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Victims of California mountain lion attack were brothers, avid outdoorsmen

The El Dorado County Sheriff's Office has identified the two brothers involved in the horrific mountain lion attack on Saturday March 23rd as 21 year old Taylen Robert Claude Brooks of Mt. Aukum, Ca and 18 year old Wyatt Brooks of Mt. Aukum, Ca. Taylen Brooks tragically lost his life during the mountain lion attack and Wyatt Brooks is recovering from the traumatic injuries he sustained in the attack. The attached document is the official statement provided to the El Dorado County Sheriff's Office by the Brooks family along with a photograph Taylen and Wyatt.
The El Dorado County Sheriff's Office identified the two brothers involved in the mountain lion attack on Saturday as Taylen Robert Claude Brooks, 21, and Wyatt Jay Charles Brooks, 18, of Mount Aukum. (El Dorado County Sheriff's Office / Brooks family)

Two brothers who were enthusiastic outdoorsmen were identified Monday as the victims mauled by a mountain lion in Northern California this weekend in what appears to be the first fatal cougar attack in the Golden State in two decades.

Taylen Robert Claude Brooks, 21, died in the attack, and his brother, 18-year-old Wyatt Jay Charles Brooks, was severely wounded but is expected to survive, according to the El Dorado County Sheriff’s Office.

The brothers, both of Mount Aukum in southern El Dorado County, grew up together in Northern California's scenic Gold Country region, regularly hunting and fishing, according to a statement from the Brooks family shared by the Sheriff's Office.

"These two young men being as close as any two brothers could be, lived a full energetic life enjoying the outdoors," the statement said. "We are all devastated by the tragic loss of Taylen yet thankful Wyatt is still with us and are well aware the outcome could have been even worse."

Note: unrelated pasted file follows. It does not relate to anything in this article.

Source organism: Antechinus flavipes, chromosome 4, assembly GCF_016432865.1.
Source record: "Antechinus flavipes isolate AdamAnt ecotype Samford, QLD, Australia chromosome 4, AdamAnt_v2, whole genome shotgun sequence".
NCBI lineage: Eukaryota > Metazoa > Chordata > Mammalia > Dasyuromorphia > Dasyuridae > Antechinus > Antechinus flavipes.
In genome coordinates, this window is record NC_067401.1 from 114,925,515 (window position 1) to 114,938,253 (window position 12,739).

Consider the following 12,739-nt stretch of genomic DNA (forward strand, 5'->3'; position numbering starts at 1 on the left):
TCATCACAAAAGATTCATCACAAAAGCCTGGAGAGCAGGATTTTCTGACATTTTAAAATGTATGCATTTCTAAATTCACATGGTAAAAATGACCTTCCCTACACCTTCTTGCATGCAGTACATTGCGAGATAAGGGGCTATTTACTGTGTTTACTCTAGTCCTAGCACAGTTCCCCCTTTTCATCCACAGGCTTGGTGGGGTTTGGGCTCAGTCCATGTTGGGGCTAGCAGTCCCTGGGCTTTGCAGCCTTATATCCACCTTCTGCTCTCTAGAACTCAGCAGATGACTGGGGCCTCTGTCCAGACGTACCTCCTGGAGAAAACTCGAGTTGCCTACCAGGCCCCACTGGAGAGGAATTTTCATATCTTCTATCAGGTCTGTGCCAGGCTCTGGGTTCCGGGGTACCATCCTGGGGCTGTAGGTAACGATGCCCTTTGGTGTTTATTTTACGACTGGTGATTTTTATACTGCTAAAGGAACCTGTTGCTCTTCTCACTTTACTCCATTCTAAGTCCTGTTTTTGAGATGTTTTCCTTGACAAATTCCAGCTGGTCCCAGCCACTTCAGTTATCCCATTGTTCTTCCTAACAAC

Read more: Mountain lion kills man, injures another in Northern California

Deputies responded to a call Saturday from Wyatt Brooks that he and his brother had been attacked by a mountain lion in a remote area of Georgetown, in northern El Dorado County, where they had been combing a forested area for deer antlers, officials said.

Wyatt Brooks suffered “traumatic injuries” to his face and was separated from his brother during the attack, according to a news release from the Sheriff's Office. Emergency responders first located and began treating Wyatt Brooks before finding the mountain lion crouched next to his brother's body. Officials shot toward the animal, scaring it off.

Officials with the state Department of Fish and Wildlife and an El Dorado County trapper later shot and killed the mountain lion, which remained within “close proximity” of where the attack occurred, said Sgt. Kyle Parker, with the Sheriff’s Office. The body of the animal was taken in for examination to “figure out why the attack occurred,” Parker said.

Taylen Brooks worked with his father painting houses and cutting firewood.

Read more: California mountain lion population is thousands fewer than previously estimated

"He truly enjoyed fishing and was an extremely talented guitar player," the family said in the statement. "He was a very kind and gentle soul and will be deeply missed by all who knew him."

Plans for a memorial have not yet been finalized, the family said Monday.

Wyatt Brooks, who was training to become a firefighter, underwent multiple surgeries for his injuries and was expected to make a full recovery, officials said.

Jarrod Kline, a close friend of the Brooks family who is acting as a family spokesperson, told The Times that Wyatt Brooks was recovering at home.

“It will be a long road, but he is home with his family," Kline said. "It’s unfathomable, it’s unbelievable."

The Brooks family has set up an online fundraiser in memory of Taylen Brooks and to support Wyatt Brooks.

“I know we live in a rural area and [mountain lions] are around. ... It’s just so unfortunate that it hit home," Kline said. He said mountain lion sightings in the local community had "exploded" in recent years.

Fatal attacks by the animals remain very rare, but wildlife officials say encounters between humans and mountain lions are expected to increase as the cats' habitat shrinks and people continue to build deeper into wilderness areas.

The state's last known deadly attack by a mountain lion was in 2004, when a puma in Orange County killed 35-year-old cyclist Mark Reynolds. In 1994, another attack occurred in El Dorado County, when Barbara Schoener, a jogger, was killed on a trail in the Sierra foothills.

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This story originally appeared in Los Angeles Times.